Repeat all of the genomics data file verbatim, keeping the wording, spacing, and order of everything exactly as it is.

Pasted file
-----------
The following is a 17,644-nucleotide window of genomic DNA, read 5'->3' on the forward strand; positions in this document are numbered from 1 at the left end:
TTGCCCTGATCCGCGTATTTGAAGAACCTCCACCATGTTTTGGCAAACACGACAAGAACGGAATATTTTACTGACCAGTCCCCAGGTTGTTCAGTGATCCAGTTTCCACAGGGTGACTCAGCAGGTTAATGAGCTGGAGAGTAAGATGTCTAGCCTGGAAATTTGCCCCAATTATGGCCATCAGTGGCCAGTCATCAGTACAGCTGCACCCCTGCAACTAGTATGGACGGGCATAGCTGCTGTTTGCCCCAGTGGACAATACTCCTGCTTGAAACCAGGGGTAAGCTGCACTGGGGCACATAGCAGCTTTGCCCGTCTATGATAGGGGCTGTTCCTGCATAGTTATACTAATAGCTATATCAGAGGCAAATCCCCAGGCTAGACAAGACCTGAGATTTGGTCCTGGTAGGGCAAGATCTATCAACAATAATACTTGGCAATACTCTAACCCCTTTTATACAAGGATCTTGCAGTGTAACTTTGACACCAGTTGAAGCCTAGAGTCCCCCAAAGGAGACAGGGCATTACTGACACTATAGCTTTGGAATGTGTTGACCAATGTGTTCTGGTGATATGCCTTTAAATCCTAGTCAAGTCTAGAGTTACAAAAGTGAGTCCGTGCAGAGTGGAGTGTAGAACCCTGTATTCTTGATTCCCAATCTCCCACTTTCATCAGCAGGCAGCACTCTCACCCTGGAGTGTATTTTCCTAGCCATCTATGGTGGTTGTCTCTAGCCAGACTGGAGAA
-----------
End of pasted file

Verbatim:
The following is a 17,644-nucleotide window of genomic DNA, read 5'->3' on the forward strand; positions in this document are numbered from 1 at the left end:
TTGCCCTGATCCGCGTATTTGAAGAACCTCCACCATGTTTTGGCAAACACGACAAGAACGGAATATTTTACTGACCAGTCCCCAGGTTGTTCAGTGATCCAGTTTCCACAGGGTGACTCAGCAGGTTAATGAGCTGGAGAGTAAGATGTCTAGCCTGGAAATTTGCCCCAATTATGGCCATCAGTGGCCAGTCATCAGTACAGCTGCACCCCTGCAACTAGTATGGACGGGCATAGCTGCTGTTTGCCCCAGTGGACAATACTCCTGCTTGAAACCAGGGGTAAGCTGCACTGGGGCACATAGCAGCTTTGCCCGTCTATGATAGGGGCTGTTCCTGCATAGTTATACTAATAGCTATATCAGAGGCAAATCCCCAGGCTAGACAAGACCTGAGATTTGGTCCTGGTAGGGCAAGATCTATCAACAATAATACTTGGCAATACTCTAACCCCTTTTATACAAGGATCTTGCAGTGTAACTTTGACACCAGTTGAAGCCTAGAGTCCCCCAAAGGAGACAGGGCATTACTGACACTATAGCTTTGGAATGTGTTGACCAATGTGTTCTGGTGATATGCCTTTAAATCCTAGTCAAGTCTAGAGTTACAAAAGTGAGTCCGTGCAGAGTGGAGTGTAGAACCCTGTATTCTTGATTCCCAATCTCCCACTTTCATCAGCAGGCAGCACTCTCACCCTGGAGTGTATTTTCCTAGCCATCTATGGTGGTTGTCTCTAGCCAGACTGGAGAA